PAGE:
Flash-based storage devices growing in popularity
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September 26, 2013
Of all the many recent changes in the storage segment over the past five years, the most dramatic transformation is the coming
of flash-based storage devices.
In mid-2008, we were talking about general purpose, multi-tier arrays, automated tiering and provisioning – all coming together
in a single monolithic device.
The multi-protocol filer was going to become the dominant model. This was going to allow us to break down whole silos in the data centre
and to simplify things.
Arrays were getting bigger as were the disks themselves. Overall I/O density was a real issue and generally the slowest part of any
system was the back-end storage.
And then came SSDs. While everyone knows that flash-based/memory-based arrays have been around for a long time, until 2008 or thereabouts,
they were very much specialist devices and their manufacturers were catering to a niche market.
But the arrival of solid-state disk (SSD) – flash in a familiar form factor at a slightly less eye-watering price – was a real game-changer.
EMC and other similar storage firms scrambled to make use of this technology, treating them as a faster disk tier in the existing arrays
was the order of the day.
Case in point: Automated Storage Tiering technology was the must-have technology for many array manufacturers, though few customers
could really afford to run all of their workloads on an entirely SSD-based infrastructure.
Yet if you talk to the early adopters of SSDs in these arrays, you will soon hear some horror stories-- the legacy arrays were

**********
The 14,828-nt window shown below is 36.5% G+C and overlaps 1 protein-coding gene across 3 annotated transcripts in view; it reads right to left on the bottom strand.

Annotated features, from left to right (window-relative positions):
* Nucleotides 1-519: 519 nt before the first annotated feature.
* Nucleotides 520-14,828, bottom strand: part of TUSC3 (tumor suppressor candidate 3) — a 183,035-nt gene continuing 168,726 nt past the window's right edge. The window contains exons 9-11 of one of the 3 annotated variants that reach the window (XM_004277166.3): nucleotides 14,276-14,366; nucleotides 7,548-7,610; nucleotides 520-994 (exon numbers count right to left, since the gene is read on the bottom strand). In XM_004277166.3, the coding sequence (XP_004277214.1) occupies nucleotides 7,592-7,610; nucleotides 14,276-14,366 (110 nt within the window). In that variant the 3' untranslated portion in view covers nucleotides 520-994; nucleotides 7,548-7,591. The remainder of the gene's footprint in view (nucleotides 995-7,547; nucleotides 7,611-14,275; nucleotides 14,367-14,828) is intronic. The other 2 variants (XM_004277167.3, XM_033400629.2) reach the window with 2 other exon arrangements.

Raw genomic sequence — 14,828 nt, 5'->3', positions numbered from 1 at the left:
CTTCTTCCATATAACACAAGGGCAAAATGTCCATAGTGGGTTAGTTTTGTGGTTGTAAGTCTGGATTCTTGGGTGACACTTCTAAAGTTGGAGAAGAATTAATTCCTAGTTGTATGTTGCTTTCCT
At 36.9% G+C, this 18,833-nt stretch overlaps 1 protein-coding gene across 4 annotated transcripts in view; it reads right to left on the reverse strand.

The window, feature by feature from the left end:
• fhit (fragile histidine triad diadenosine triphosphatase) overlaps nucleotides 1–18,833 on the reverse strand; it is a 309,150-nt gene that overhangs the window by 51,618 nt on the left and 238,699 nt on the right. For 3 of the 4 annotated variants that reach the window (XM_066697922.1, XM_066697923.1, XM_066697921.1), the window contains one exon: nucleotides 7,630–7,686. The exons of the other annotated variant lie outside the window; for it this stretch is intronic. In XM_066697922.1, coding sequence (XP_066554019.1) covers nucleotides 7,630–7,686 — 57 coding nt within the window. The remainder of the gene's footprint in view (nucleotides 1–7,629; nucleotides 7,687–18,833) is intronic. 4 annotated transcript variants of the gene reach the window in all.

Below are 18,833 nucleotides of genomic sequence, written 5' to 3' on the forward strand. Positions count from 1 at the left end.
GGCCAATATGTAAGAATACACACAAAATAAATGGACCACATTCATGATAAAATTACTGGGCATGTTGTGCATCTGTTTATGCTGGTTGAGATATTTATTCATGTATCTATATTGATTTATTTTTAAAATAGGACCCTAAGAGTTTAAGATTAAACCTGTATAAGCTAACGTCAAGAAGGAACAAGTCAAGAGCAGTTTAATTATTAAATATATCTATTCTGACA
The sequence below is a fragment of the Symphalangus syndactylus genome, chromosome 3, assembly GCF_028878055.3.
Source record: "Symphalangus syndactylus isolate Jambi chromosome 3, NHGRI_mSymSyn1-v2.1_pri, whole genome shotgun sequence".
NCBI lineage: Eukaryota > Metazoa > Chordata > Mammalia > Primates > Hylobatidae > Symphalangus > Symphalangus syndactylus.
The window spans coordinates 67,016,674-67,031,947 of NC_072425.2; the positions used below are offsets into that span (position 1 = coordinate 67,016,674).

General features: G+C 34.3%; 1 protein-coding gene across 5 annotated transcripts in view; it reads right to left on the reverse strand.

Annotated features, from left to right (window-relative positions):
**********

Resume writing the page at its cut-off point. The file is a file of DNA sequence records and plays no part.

simply not architected to make the best use of the SSDs in them. And, arguably, they still aren’t. While they’ll run faster than your
typical 15k spinning disk, you are likely not getting the full value from them.
We think that all the legacy array manufacturers knew that there were going to be some problems. The different approaches that
the vendors take almost points to this. Most vendors took several approaches over the years – from using flash as a cache to utilizing it
simply as a faster disk.
And soon many moved from using it as extension of the read cache to using it as both a read and write cache. Many of the vendors claimed
they had the one true answer, but that fact of the matter is, none of them did.
Such a gap in the market enabled a whole slew of startups to burgeon. Where confusion reigns, there is opportunity for disruption. And the
open-sourcing of ZFS soon built massive opportunities for smaller startups, because the entry level into the market dropped in terms of cost.
But if you examine many of the startups' offerings, they are really a familiar architecture but aimed at a different price point and
market as opposed to the larger storage vendors.
And we have seen a real snow storm of cash both in the form of venture capital but also acquisitions as the traditional vendors
realize that they simply cannot innovate quickly enough within their own business models.